Rick Perry’s out with his tax plan, and while he might be winning the “who can pander to their base the most” award—beating out strong efforts by Mitt Romney and Herman Cain—his proposal proves to be an utter disaster for the economy and the middle class.
On the tax side, the plan would do the following:
- Replace the graduated income tax with an optional 20 percent flat rate with a slightly broader base
- Slash the corporate tax by almost half
- Abolish the estate tax
- Enact a temporary repatriation holiday
- Eliminate taxes on capital gains and dividends
- Raise the personal exemption for households to $12,500 per person
Perry makes two basic claims about his plan. First, he says that the “net benefit will be more money in Americans’ pockets.” For corporations and high-income households, that’s certainly true, even though their tax rates are already at historic lows. But it does that by shifting the tax burden onto middle- and low-income households, whose incomes have actually fallen over the last decade.
Second, he claims that his plan will simplify the tax code, so simple that you can “file your taxes on a postcard.” Yet his tax code is optional, meaning that millions of households will have to do their taxes twice to see under which code they should file (and if they think they might be subject to the Alternative Minimum Tax, they’ll have to do their taxes three times!). Layering another tax code over the current one makes filing taxes more complicated, not less.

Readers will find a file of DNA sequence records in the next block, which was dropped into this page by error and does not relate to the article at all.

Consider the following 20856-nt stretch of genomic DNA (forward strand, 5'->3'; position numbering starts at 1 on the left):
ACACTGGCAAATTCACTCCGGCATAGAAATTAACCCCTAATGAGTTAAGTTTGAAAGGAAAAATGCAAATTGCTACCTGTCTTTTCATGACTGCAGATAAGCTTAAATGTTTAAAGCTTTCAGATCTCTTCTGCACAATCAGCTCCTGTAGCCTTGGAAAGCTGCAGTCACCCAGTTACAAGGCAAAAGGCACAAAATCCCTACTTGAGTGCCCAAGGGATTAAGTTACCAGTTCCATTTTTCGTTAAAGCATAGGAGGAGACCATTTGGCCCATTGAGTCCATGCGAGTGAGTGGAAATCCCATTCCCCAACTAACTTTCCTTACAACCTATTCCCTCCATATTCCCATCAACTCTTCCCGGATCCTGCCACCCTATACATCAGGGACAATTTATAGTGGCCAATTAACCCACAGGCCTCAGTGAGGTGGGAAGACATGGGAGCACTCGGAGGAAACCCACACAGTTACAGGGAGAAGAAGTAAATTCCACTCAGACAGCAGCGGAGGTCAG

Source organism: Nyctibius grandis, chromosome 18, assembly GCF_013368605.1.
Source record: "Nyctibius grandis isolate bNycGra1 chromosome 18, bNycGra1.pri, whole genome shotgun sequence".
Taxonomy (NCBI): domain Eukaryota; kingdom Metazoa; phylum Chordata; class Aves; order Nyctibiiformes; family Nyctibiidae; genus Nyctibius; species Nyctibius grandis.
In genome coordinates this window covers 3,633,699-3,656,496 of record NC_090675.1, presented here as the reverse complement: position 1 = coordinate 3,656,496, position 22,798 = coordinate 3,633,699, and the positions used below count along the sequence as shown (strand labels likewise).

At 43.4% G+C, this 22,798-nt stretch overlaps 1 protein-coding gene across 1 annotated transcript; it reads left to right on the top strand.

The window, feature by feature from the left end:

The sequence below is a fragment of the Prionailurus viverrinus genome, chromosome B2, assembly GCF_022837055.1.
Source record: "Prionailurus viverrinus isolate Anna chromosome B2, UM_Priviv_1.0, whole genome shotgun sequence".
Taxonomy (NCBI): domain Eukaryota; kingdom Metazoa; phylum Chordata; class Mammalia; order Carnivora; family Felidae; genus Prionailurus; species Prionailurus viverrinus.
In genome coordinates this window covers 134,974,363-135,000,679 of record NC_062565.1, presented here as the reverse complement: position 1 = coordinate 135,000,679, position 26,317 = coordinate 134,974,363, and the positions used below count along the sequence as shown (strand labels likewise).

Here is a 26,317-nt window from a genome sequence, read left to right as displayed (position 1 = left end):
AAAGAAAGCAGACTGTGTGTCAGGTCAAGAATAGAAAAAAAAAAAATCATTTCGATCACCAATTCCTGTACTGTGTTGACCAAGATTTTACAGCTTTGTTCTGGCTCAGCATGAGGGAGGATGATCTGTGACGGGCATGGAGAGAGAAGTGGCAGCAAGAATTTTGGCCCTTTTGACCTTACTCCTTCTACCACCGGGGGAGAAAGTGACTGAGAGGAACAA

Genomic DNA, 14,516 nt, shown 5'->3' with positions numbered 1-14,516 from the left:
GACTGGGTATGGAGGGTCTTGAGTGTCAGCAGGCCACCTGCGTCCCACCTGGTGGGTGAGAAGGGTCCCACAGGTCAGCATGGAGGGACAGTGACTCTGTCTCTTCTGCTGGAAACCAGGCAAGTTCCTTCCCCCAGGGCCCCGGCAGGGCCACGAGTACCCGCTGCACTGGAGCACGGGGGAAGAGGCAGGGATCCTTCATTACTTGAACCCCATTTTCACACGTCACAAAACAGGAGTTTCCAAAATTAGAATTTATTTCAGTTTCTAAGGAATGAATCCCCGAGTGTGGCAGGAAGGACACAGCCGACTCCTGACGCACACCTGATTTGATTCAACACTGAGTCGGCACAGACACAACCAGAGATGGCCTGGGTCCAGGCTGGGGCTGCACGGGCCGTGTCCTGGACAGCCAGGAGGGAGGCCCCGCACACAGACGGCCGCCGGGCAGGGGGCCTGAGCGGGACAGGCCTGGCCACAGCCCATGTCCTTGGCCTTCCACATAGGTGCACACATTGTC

Now, it’s certainly the case that the tax code is too complex. But it’s telling that his proposal doesn’t even attempt to tackle the issue of unfairness, which has sparked protests across the country. Most people hear that Warren Buffet pays a lower tax rate than his secretary and conclude that he should be taxed at a higher rate, one more comparable to middle-class workers. Rick Perry, however, thinks his taxes should be cut even further.
And how does he pay for these tax cuts? No surprise here: massive cuts to the social safety net and public investments. He’d raise the Social Security retirement age, potentially raise the Medicare eligibility age, eliminate all the expanded health insurance coverage in the Affordable Care Act, and take an axe to non-defense discretionary spending, which has already been slashed by the Budget Control Act.
It’s the basic conservative approach to budget and tax policy: (1) pretend that you care about deficits, (2) give huge tax cuts to corporations and the top 1 percent, and (3) slash the very programs that people depend on because now we “can’t afford them.” The rich get richer, and even more risk and cost is pushed onto the middle- and low-income households that can least bear the burden. Perry may call this tax plan “fair.” but I don’t think that word means what he thinks it means.
So this Halloween season, the middle class might want to skip Perry’s house, because for them he’s got no treats, only cruel, cruel tricks.